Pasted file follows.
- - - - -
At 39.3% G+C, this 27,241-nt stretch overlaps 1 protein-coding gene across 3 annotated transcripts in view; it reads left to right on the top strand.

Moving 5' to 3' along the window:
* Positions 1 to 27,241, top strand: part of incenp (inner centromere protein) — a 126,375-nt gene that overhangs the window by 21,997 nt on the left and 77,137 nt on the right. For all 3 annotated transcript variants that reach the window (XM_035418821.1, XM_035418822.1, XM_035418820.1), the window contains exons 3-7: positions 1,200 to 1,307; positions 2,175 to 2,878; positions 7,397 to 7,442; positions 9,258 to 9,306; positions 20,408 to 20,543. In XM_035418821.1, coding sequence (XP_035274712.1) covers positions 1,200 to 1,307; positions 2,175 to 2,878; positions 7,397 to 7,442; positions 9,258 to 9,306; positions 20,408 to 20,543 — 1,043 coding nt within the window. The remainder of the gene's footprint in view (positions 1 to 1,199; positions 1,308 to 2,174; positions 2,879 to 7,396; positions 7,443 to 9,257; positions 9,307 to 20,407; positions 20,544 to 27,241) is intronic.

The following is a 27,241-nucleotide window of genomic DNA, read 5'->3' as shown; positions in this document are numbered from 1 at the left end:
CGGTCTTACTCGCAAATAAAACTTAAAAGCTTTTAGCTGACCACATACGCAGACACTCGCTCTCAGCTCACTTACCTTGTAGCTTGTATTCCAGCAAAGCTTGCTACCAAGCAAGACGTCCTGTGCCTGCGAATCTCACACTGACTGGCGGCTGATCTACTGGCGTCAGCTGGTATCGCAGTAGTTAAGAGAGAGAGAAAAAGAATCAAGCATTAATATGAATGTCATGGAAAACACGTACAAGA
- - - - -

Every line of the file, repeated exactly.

At 39.3% G+C, this 27,241-nt stretch overlaps 1 protein-coding gene across 3 annotated transcripts in view; it reads left to right on the top strand.

Moving 5' to 3' along the window:
* Positions 1 to 27,241, top strand: part of incenp (inner centromere protein) — a 126,375-nt gene that overhangs the window by 21,997 nt on the left and 77,137 nt on the right. For all 3 annotated transcript variants that reach the window (XM_035418821.1, XM_035418822.1, XM_035418820.1), the window contains exons 3-7: positions 1,200 to 1,307; positions 2,175 to 2,878; positions 7,397 to 7,442; positions 9,258 to 9,306; positions 20,408 to 20,543. In XM_035418821.1, coding sequence (XP_035274712.1) covers positions 1,200 to 1,307; positions 2,175 to 2,878; positions 7,397 to 7,442; positions 9,258 to 9,306; positions 20,408 to 20,543 — 1,043 coding nt within the window. The remainder of the gene's footprint in view (positions 1 to 1,199; positions 1,308 to 2,174; positions 2,879 to 7,396; positions 7,443 to 9,257; positions 9,307 to 20,407; positions 20,544 to 27,241) is intronic.

The following is a 27,241-nucleotide window of genomic DNA, read 5'->3' as shown; positions in this document are numbered from 1 at the left end:
CGGTCTTACTCGCAAATAAAACTTAAAAGCTTTTAGCTGACCACATACGCAGACACTCGCTCTCAGCTCACTTACCTTGTAGCTTGTATTCCAGCAAAGCTTGCTACCAAGCAAGACGTCCTGTGCCTGCGAATCTCACACTGACTGGCGGCTGATCTACTGGCGTCAGCTGGTATCGCAGTAGTTAAGAGAGAGAGAAAAAGAATCAAGCATTAATATGAATGTCATGGAAAACACGTACAAGA